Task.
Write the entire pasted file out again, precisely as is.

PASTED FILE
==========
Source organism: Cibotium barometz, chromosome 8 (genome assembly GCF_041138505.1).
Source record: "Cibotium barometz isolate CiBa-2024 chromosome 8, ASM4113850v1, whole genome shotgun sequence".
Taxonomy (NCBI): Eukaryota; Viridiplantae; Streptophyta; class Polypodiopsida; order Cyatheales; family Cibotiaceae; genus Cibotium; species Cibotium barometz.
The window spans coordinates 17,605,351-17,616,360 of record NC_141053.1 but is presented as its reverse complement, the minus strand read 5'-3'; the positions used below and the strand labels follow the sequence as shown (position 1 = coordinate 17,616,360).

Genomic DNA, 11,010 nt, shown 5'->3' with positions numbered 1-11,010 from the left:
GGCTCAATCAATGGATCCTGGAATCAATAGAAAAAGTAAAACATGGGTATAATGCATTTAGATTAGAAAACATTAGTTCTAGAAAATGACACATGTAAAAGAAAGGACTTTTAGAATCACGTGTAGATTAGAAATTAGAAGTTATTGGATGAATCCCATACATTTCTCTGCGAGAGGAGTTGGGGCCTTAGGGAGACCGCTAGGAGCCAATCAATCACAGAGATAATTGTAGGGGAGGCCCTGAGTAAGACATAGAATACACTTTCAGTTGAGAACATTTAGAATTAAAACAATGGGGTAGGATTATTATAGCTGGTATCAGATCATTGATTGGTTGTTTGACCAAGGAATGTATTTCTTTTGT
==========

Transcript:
Source organism: Cibotium barometz, chromosome 8 (genome assembly GCF_041138505.1).
Source record: "Cibotium barometz isolate CiBa-2024 chromosome 8, ASM4113850v1, whole genome shotgun sequence".
Taxonomy (NCBI): Eukaryota; Viridiplantae; Streptophyta; class Polypodiopsida; order Cyatheales; family Cibotiaceae; genus Cibotium; species Cibotium barometz.
The window spans coordinates 17,605,351-17,616,360 of record NC_141053.1 but is presented as its reverse complement, the minus strand read 5'-3'; the positions used below and the strand labels follow the sequence as shown (position 1 = coordinate 17,616,360).

Genomic DNA, 11,010 nt, shown 5'->3' with positions numbered 1-11,010 from the left:
GGCTCAATCAATGGATCCTGGAATCAATAGAAAAAGTAAAACATGGGTATAATGCATTTAGATTAGAAAACATTAGTTCTAGAAAATGACACATGTAAAAGAAAGGACTTTTAGAATCACGTGTAGATTAGAAATTAGAAGTTATTGGATGAATCCCATACATTTCTCTGCGAGAGGAGTTGGGGCCTTAGGGAGACCGCTAGGAGCCAATCAATCACAGAGATAATTGTAGGGGAGGCCCTGAGTAAGACATAGAATACACTTTCAGTTGAGAACATTTAGAATTAAAACAATGGGGTAGGATTATTATAGCTGGTATCAGATCATTGATTGGTTGTTTGACCAAGGAATGTATTTCTTTTGT